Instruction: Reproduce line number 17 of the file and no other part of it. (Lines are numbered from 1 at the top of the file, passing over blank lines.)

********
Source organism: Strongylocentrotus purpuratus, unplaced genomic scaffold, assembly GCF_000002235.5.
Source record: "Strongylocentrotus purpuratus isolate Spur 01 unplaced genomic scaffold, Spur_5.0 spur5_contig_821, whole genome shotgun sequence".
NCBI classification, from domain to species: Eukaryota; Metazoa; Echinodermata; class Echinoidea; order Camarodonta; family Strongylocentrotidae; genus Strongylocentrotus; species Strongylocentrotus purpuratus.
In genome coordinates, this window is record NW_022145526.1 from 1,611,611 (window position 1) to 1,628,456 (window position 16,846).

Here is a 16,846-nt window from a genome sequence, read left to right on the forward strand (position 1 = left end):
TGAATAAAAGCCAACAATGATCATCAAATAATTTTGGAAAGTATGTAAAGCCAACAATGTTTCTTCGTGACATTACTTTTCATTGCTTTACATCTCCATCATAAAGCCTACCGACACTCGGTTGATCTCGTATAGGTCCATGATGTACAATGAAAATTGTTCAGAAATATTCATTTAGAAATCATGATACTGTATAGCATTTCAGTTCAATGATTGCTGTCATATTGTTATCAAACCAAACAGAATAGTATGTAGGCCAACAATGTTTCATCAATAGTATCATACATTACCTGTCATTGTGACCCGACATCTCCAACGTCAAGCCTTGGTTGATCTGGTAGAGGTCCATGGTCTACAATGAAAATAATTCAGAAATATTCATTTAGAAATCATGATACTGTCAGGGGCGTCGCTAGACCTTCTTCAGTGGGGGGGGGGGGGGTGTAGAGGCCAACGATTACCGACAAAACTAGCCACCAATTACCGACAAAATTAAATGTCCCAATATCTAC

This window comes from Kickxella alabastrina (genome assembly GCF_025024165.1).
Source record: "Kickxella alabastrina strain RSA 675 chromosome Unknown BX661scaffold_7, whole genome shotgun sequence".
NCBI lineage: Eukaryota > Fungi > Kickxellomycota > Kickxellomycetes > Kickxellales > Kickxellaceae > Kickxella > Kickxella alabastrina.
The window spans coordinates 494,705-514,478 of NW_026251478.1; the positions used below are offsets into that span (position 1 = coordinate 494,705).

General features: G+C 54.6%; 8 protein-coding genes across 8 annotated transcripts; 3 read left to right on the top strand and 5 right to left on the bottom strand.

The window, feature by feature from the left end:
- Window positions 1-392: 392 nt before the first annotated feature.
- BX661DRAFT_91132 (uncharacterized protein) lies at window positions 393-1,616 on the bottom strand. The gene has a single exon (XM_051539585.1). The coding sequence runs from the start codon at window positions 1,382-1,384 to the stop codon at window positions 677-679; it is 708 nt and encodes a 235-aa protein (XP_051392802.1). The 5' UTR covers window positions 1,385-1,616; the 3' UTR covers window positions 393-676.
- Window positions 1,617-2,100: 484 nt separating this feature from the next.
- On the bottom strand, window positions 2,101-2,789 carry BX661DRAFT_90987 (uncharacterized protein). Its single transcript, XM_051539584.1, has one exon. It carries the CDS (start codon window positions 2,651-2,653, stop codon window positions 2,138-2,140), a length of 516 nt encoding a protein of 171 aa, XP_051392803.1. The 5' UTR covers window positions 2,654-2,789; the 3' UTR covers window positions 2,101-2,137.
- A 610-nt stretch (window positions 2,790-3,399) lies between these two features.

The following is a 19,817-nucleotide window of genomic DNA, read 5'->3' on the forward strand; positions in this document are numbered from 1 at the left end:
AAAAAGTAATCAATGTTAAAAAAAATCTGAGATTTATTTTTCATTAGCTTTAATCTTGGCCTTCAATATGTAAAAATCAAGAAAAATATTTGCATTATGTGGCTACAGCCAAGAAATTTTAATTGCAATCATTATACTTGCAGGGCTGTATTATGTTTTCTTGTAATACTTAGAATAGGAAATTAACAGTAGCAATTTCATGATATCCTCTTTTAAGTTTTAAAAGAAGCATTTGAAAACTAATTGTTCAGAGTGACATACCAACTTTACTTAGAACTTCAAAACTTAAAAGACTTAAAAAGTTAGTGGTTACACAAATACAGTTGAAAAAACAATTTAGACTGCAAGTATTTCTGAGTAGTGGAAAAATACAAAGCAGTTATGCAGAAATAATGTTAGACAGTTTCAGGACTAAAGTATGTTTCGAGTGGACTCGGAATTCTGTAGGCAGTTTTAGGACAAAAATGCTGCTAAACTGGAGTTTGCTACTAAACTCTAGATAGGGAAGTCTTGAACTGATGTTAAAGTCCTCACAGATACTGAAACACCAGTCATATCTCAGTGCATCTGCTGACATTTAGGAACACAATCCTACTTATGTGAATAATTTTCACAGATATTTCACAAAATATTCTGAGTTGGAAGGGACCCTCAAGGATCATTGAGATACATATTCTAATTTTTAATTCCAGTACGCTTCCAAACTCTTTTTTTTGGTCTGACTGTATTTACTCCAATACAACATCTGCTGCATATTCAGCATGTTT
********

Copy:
- A 610-nt stretch (window positions 2,790-3,399) lies between these two features.